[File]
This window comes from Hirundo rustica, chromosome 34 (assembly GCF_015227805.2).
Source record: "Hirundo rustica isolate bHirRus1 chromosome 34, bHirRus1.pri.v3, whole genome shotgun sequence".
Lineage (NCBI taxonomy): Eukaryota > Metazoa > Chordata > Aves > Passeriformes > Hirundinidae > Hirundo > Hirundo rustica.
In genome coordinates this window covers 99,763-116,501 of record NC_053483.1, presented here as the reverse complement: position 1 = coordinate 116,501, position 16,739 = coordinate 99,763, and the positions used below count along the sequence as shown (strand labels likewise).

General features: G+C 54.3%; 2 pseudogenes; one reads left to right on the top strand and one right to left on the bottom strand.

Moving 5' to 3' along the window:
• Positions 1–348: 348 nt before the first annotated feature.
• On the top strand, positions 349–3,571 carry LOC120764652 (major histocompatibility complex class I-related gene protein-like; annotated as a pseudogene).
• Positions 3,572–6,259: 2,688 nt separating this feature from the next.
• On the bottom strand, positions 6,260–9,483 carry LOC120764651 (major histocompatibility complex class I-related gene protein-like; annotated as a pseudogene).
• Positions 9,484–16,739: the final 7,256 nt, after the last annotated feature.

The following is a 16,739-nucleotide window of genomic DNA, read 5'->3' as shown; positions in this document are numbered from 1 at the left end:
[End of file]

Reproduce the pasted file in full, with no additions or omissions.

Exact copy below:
This window comes from Hirundo rustica, chromosome 34 (assembly GCF_015227805.2).
Source record: "Hirundo rustica isolate bHirRus1 chromosome 34, bHirRus1.pri.v3, whole genome shotgun sequence".
Lineage (NCBI taxonomy): Eukaryota > Metazoa > Chordata > Aves > Passeriformes > Hirundinidae > Hirundo > Hirundo rustica.
In genome coordinates this window covers 99,763-116,501 of record NC_053483.1, presented here as the reverse complement: position 1 = coordinate 116,501, position 16,739 = coordinate 99,763, and the positions used below count along the sequence as shown (strand labels likewise).

General features: G+C 54.3%; 2 pseudogenes; one reads left to right on the top strand and one right to left on the bottom strand.

Moving 5' to 3' along the window:
• Positions 1–348: 348 nt before the first annotated feature.
• On the top strand, positions 349–3,571 carry LOC120764652 (major histocompatibility complex class I-related gene protein-like; annotated as a pseudogene).
• Positions 3,572–6,259: 2,688 nt separating this feature from the next.
• On the bottom strand, positions 6,260–9,483 carry LOC120764651 (major histocompatibility complex class I-related gene protein-like; annotated as a pseudogene).
• Positions 9,484–16,739: the final 7,256 nt, after the last annotated feature.

The following is a 16,739-nucleotide window of genomic DNA, read 5'->3' as shown; positions in this document are numbered from 1 at the left end: